Tom from West Palm Beach, FL
I'm surprised this comparison isn't brought up more often – AJ Dillon has REMARKABLY similar measurables (height, weight, 40 time) to Derrick Henry, not to mention the punishing style to go with it. Combine him with Aaron Jones and you'd have a hard time convincing me there's a more talented backfield elsewhere.
Hey, I'm as excited about Dillon as other folks, but we have to pump the brakes a little on a guy who has carried the football all of 55 times in an NFL uniform. He has a lot to prove. Do I think he can prove it? Absolutely, and so do the Packers, but the NFL is the ultimate prove-it business.
Nick from Lakewood, CO
I just read Drayton's comments on Rodgers' returning ability. What I feel like I read was the definition of Micah Hyde's returning ability. Hope No. 8 is nearly as good!
Wes and I had the same conversation about the comparison to Hyde while watching Rodgers fielding punts at last week's OTA, and that was before Drayton spoke with the media.
Johnny from Madison, WI
Does the "star" position mean a guy who's going to be able to roam and make flashy plays, or does the name have some other meaning?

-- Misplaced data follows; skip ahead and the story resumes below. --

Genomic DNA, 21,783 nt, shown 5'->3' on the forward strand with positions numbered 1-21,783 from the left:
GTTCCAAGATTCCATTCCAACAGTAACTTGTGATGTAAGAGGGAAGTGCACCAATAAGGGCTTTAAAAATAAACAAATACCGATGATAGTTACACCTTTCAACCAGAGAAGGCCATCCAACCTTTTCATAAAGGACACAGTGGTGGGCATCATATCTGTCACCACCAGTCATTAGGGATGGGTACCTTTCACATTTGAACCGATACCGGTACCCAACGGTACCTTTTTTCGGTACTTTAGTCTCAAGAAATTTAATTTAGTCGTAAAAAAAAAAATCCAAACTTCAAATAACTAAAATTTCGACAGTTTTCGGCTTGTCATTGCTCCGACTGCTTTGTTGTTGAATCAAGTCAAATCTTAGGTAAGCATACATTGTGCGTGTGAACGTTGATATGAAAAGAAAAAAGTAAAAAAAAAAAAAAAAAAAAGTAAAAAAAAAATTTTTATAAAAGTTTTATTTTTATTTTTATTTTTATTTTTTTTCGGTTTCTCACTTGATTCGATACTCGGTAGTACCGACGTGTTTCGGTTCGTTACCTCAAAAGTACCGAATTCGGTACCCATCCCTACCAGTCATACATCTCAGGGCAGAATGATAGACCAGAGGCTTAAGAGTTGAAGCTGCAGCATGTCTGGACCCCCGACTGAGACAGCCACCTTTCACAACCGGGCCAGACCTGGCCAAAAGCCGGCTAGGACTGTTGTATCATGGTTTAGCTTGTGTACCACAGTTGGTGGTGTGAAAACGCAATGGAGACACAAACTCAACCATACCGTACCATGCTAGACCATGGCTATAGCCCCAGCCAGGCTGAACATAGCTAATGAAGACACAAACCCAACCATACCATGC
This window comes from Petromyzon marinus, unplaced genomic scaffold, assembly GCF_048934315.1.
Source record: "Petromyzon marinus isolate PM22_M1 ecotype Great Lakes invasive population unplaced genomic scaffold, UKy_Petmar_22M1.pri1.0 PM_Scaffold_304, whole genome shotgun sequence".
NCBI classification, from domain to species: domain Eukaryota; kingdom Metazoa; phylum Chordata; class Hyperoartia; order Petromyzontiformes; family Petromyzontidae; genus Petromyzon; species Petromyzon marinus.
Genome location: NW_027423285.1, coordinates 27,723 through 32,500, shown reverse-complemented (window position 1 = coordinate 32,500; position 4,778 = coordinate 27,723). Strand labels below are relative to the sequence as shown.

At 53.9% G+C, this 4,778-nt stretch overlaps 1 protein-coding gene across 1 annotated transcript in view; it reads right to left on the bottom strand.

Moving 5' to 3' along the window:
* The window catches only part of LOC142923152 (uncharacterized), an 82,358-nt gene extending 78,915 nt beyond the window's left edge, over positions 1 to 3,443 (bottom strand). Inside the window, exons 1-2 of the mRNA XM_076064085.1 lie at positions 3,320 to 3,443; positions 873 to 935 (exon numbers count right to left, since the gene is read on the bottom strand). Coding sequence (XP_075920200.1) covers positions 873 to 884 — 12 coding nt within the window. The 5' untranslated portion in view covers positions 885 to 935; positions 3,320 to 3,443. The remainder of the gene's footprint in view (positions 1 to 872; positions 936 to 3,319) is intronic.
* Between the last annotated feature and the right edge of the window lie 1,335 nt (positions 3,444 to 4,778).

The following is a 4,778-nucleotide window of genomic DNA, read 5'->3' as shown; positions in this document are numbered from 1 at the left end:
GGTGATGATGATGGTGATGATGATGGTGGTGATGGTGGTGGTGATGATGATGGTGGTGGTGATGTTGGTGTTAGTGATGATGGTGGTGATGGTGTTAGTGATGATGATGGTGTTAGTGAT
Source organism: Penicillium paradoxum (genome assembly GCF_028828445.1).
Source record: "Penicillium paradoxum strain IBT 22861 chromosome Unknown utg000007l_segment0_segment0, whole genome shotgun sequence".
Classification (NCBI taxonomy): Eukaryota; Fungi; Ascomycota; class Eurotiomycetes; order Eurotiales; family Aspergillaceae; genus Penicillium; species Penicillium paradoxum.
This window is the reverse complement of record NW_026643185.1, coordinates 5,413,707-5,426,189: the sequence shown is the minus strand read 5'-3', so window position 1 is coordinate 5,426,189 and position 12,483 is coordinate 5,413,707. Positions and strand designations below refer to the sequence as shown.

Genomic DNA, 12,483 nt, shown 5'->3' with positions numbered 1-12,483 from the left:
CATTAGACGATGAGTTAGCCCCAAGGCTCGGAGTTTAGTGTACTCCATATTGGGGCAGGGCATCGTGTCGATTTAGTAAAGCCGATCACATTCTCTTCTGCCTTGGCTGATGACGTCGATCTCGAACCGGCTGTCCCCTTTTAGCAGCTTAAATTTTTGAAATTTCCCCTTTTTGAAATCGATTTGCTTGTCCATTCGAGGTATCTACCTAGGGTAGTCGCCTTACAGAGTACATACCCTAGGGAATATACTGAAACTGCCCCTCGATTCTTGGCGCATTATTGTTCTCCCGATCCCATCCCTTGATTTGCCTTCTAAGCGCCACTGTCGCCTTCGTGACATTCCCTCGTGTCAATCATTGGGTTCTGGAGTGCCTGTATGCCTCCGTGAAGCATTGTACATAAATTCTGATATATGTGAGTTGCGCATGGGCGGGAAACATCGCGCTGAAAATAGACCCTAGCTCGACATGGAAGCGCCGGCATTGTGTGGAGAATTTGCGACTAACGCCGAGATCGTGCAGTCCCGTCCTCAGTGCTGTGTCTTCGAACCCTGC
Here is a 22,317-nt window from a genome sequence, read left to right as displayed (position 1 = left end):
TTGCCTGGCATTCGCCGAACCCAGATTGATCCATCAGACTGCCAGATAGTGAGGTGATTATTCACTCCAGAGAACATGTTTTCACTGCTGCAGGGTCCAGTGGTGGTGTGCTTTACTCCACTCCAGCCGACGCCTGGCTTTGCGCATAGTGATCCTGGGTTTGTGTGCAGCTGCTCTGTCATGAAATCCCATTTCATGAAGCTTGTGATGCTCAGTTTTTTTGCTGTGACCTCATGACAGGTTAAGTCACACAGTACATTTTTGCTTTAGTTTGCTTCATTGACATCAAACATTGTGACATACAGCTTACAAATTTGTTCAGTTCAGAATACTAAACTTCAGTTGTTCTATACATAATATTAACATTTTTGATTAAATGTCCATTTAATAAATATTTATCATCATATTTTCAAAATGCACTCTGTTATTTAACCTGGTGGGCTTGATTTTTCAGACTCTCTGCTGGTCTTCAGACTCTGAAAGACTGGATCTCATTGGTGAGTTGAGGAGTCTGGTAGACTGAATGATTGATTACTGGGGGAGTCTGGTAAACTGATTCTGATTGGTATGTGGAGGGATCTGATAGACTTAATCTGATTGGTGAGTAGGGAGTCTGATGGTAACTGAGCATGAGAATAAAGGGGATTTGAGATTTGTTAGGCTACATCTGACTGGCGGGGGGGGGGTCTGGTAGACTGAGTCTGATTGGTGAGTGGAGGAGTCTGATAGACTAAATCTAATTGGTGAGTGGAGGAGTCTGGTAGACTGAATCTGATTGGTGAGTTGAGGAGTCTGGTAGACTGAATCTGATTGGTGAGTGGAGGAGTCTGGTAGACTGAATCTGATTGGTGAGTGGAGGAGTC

It's just a moniker for a position that can have any number of responsibilities in a given situation or personnel grouping. The star might match up against the opponent's top receiver, or against the slot receiver, or against a downfield tight end. Or he might blitz, against the run or pass. Or he might cover the back leaking out on a route. You never know.
Jeff from Lake Forest, CA
Dumb question, if I may. Reading the article about Joe Barry, it talks about how a lot of the defensive calls are the same, just the terminology is different. Why not have Barry change his terminology to phrases the team knows such that only one guy is changing his understanding, as opposed to changing 30-plus people's understanding to that of one man? Wouldn't that be more efficient and easier to implement?
This is a common question, actually, and I don't know how well I can explain it, but I'll try. Two defensive schemes may have two similar concepts with different names. But in the old scheme it may be a standalone concept, while in the new scheme, there may be a variation or two whose names play off of the name of the original concept. So if everyone uses the old terminology in the new scheme, name connections to other pieces can be lost and it can actually make things more confusing, and less efficient, in the long run. Hope that makes sense.
Gary from Cross Plains, WI
Spoff, you're anything but obtuse. If anything, I find you and Wes to be equilateral. Sorry, I know – no math in the Inbox. I'll see myself out.
Because this is how we end up with two-sided triangles.
Joe from Wausau, WI